Shortly after Russian forces assaulted Ukraine on Feb. 24, Vladimir Putin ordered a “special combat readiness” status for Russian nuclear forces. But it’s unclear what that means since the Pentagon has consistently said it sees no change in Russia’s nuclear posture. The alert may have amounted to little more than additional command post staffing.

Since then, Russian officials have made implicit nuclear threats, such as Putin’s reference to using “all the forces and resources” Russia has to defend the Ukrainian territory he claims to have annexed on Sept. 30. Other Russians have voiced more overt threats. Former president Dmitry Medvedev on Sept. 27 “imagined” Russia using a nuclear weapon against Ukraine. The rhetoric has increased as the Russian army has suffered setbacks on the battlefield.

Around the Halls: The outcomes of China’s 20th Party Congress

Richard C. Bush, Diana Fu, Ryan Hass, Patricia M. Kim

The 20th National Congress of the Chinese Communist Party was held from October 16 to October 22, 2022. Brookings experts reflect on the elite political gathering and what its outcomes mean for China and the rest of the world.


The appointments to the Politburo and its Standing Committee confirm even more clearly than ever that Chinese President Xi Jinping’s top priority is to maximize his control of the Chinese Communist Party (CCP) system. He wants his men on his leadership team to lead the agencies responsible for maintaining control. It is no surprise, therefore, that that the Minister of State Security has become a Politburo member for the first time.

Xi was able to dominate personnel selection because he had gained control already of the military, the security agencies, the organization/personnel system, and the propaganda system. He had ignored established norms when they were obstacles to his building his power. Moreover, from the very moment that he became general secretary, he stressed the importance of national security (mainly domestic security) and built new institutions to carry out that priority. His negative definition of China’s threat environment provides a perfect justification to intensify control, and the United States and Taiwan are among the convenient “dangers” to which he can point.

Drones, Cruise Missiles Are Rising Threats to US Troops and Territory, Pentagon Says


Drones and cruise missiles increasingly threaten the United States and its allies, the Biden administration said in its new assessment of global missile threats.

Released on Thursday, the Missile Defense Review arrives as kamikaze drones are being increasingly used in the conflict in Ukraine.

Drone “usage will likely expand and continue to pose a threat to U.S. personnel overseas, Allies and partners, and potentially to the U.S. homeland,” the report states.

Missile defense assessments conducted by the Trump administration in 2019 and the Obama administration in 2010 did not single out drones, also called uncrewed aircraft systems.

China’s Race for Technological Dominance Could Raise Its Global Stature

Emilio Iasiello

Recently, China convened its 20th Congress of the Chinese Communist Party, an event that features the CCPs to leadership with an intent to adjust its constitution as it lays forth a blueprint for the country’s policies for the next five years. Xi opened the Congress affirming the nation’s need to win the race for the development of “core technologies” with the objective of becoming self-reliant in strategic technologies. Perhaps most notable was his emphasis on innovation being focused on national strategic requirements – and therefore making it clear that China’s national security was directly tied to the development of advanced information technology. He also addressed China’s “improved cyber ecology,” a nod to China’s Internet industry’s evolution during the past five years and recognition of its efforts to preserve content consistent with the Party’s principles.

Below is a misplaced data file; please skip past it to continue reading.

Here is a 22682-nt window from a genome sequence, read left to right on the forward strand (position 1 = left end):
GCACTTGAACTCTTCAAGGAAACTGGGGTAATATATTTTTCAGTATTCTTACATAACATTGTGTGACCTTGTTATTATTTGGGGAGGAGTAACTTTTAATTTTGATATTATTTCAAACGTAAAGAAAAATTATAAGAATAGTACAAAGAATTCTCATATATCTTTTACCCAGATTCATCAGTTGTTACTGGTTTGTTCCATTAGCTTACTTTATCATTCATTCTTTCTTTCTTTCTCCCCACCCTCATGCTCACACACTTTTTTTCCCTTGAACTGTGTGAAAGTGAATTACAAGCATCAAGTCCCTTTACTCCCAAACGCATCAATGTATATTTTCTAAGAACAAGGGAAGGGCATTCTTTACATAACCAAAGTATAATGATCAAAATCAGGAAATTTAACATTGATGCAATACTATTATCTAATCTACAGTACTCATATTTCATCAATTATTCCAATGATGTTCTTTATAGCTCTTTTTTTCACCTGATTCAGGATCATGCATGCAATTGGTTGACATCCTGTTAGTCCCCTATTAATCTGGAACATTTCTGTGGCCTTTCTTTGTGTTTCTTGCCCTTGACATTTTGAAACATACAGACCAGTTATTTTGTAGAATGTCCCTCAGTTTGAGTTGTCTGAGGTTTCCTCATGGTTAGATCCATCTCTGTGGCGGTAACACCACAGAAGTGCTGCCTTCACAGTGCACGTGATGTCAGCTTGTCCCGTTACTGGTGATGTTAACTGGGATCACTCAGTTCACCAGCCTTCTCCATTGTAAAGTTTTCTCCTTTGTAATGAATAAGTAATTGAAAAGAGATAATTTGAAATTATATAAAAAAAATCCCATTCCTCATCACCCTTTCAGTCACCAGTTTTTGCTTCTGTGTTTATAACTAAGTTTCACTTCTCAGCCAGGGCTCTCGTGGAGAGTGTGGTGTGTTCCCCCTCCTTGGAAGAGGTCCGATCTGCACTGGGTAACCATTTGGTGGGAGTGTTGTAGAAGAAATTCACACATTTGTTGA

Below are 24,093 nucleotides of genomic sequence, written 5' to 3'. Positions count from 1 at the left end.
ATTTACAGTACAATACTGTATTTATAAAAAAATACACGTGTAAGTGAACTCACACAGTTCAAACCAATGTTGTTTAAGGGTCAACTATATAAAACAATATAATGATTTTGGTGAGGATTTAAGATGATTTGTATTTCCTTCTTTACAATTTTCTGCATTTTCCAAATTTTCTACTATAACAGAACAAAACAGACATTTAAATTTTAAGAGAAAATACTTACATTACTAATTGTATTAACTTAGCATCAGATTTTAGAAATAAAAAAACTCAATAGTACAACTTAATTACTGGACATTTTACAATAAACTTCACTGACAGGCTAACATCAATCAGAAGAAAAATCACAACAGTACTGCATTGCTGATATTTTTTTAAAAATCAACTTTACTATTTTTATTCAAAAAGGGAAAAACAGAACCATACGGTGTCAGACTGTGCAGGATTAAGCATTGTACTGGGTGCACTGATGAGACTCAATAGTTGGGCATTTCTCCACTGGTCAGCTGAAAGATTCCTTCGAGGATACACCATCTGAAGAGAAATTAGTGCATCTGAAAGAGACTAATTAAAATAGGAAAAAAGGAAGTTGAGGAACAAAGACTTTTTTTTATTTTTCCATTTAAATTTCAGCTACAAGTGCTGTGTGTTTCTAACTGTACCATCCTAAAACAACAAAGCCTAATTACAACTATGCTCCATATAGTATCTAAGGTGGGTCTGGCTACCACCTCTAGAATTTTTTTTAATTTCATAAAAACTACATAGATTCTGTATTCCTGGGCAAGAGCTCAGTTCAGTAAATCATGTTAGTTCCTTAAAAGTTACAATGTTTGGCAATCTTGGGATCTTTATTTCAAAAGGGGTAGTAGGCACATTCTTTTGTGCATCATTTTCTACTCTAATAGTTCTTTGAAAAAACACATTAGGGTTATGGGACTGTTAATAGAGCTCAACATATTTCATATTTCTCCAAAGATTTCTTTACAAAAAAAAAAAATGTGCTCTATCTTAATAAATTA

This is not the first time Xi has addressed IT and cyber-enabled technologies during important speeches, an acknowledgement of the importance that they play in China’s continued ascension as an influential power in the world. In 2014, Xi intimated his vision for China when he laid forth China’s steps to become a great cyber power citing the need to be proficient at domestically developing technology, as well as an internal infrastructure and culture replete with the requisite expertise. Four years later, Xi reinforced this vision of China as a cyber power when he linked cybersecurity with national security, indicating how economic and social security are invariably intertwined and ingrained with the Internet. While these are not the only times Xi has discussed the Internet and cyber-related topics, it shows an evolution in thinking that led China to where it is today. Adding other initiatives such as increased regulation of foreign presence in China, the passage of domestic cyber laws, Beijing’s advocacy for cyber sovereignty and setting standards, Xi’s push for China to become on par with the United States extends well beyond the ability to wage information-enabled warfare in the digital space.

Daily Memo: China Concludes Its National Congress

Congress closes. The Chinese Communist Party concluded its 20th National Congress on Sunday. On the closing day, Xi Jinping was given an unprecedented third term as general secretary. The member lists of the newly elected Central Committee and Politburo Standing Committee were also announced. As the congress came to a close, China’s National Bureau of Statistics released third-quarter economic data, which was supposed to be announced last Tuesday. According to the release, China’s gross domestic product grew 3.9 percent in the third quarter compared with the previous year.